Wednesday 22 October 2014

War and piece of pure of passion

Published 04/06/2001 | 00:11

NICKY ENGLISH rolled his eyes and his Adam's apple trembled.

The room was awash with jabbering people. Some coherent, some just lost in the steamy metabolism of another riotous Munster day. Tipp had emerged from the smoke still standing. Grazed and singed and sore but still somehow taking air.

"I certainly wouldn't have liked to be a forward out there today," said the Tipp manager. Around him, naked torsos bore evidence of the tumult. Cuts and welts and grazes, bruises spreading out like oil slicks.

Hurling is not a game of secrets. We knew what we were getting even before Dickie unleashed the sliotar. Tipp-Clare isn't complex. It's simple as a street-fight. Two teams on the edge of reason, hurling away until their chests caved in.

Rewind to the anthem. Declan Ryan stood facing the Blackrock goal, linking arms with Lar Corbett and Eoin Kelly. A grown man getting paternal with two kids in his garden. The image encapsulated Tipp's story.

Old and new entwined. Man and boy as one.

The poor soul who takes a mower to the field in Pairc Ui Chaoimh this week would do well to wear protective goggles. For the blade could spit up teeth and bone and splints of timber from the grass. This, you see, was hurling on the borderline. Combat so hard, a man could get a nosebleed just by following it on the radio.

From the throw-in, timber flared and tension hissed. Even the preliminaries had a whitish heat, water-bottles spitting out of huddles like clay pigeons on a firing range.

Then, seconds in, Gerry Quinn and Mark O'Leary, collected bookings for off-the-ball engagement, the former lucky not to take a walk. It set a tempo and a tone that never softened.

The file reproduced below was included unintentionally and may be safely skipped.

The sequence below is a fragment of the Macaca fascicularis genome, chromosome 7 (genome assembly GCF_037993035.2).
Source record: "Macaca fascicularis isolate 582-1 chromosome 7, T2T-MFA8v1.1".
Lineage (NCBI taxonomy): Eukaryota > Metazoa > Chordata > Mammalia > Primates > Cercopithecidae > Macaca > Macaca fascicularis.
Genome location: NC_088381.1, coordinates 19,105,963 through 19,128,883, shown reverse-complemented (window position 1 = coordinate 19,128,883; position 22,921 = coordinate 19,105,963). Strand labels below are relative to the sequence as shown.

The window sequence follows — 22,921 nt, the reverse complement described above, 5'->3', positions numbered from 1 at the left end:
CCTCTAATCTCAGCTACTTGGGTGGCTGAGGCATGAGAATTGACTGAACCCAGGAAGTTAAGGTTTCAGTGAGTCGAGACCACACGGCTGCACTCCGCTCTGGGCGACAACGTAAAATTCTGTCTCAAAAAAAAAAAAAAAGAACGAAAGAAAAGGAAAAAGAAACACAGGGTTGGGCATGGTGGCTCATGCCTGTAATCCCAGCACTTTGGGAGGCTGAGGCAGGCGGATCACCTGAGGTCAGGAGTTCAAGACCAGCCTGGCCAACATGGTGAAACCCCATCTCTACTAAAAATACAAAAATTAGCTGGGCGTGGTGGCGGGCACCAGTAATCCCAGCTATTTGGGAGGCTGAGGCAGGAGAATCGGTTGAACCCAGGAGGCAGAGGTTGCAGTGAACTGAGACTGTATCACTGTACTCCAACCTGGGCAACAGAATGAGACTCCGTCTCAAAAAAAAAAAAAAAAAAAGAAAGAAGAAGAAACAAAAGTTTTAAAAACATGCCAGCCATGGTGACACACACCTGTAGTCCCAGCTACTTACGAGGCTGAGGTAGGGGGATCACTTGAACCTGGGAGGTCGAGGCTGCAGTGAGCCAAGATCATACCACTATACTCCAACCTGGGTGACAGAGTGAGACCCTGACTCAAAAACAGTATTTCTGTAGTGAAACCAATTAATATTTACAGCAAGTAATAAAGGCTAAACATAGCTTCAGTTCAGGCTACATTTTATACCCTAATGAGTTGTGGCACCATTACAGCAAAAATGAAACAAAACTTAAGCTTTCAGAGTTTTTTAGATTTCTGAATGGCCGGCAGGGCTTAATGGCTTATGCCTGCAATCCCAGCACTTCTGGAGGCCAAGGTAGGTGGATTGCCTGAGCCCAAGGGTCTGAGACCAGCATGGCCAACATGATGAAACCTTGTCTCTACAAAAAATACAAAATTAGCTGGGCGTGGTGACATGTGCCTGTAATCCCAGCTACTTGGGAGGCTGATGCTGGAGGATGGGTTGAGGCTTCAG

As English read it "Both teams just went for every ball, tooth and nail. It was nerve-wracking from the word go. From where I stood, just trying to decide whether to make a change or what to do in the context of a game like that was just unreal."

So the reel spun and the pain accumulated. It was plain, primeval combat. Clare hurl on such days in the way wolves feed. They don't much care for knives and forks. It's a pressure game and, on their better days, it squeezes opponents until the bulb blows in the lighthouse.

Yesterday, was such a day but Tipp were not in the mood to acquiesce. Little flickers gave big signals.

Young Kelly did not have long to wait for the rite of initiation. 14 minutes in, Seanie McMahon met him full pelt on the run and, as the Mullinahone kid stumbled, Ollie Baker arrived with the postage.

Kelly bounced backwards, momentarily stunned, checking that his limbs were in place and the motor in his head still running. Then, miraculously, he drove the sliotar on.

It was like seeing a deer get run down by a jeep, then a locomotive only to scramble to the side of the road and graze.

What was the poor kid thinking? Not much as it happened. "You just have to take those knocks, get up and get on with it," he explained impassively. "Clare were really up for it, we knew they would be. But so were we. We weren't going to back down for anyone."

Just as well for English too because Clare's big men were back in business. McMahon leaked two early points to Eddie Enright but, soon as he got his foot in the stirrup, the old majesty returned. Behind him, Brian Lohan was coursing Ryan with that "feeling lucky punk?" swagger.

But a bonus for Tipp was Tommy Dunne's purpose out at midfield. Sporadically, Baker and Colin Lynch lit familiar flames, Conor Gleeson policing tightly. But Dunne was the pick of them, two early catches seeming to pare away his early-season diffidence.

Beyond that? Jamesie, alone looked equipped to mine attacking space. He is as close to a conventional centre-forward as Ali was to a resident of Palookaville. Jamesie snipes while on safari, not on sentry duty. He hurled beautifully here but, David Forde apart, he found few kindred spirits.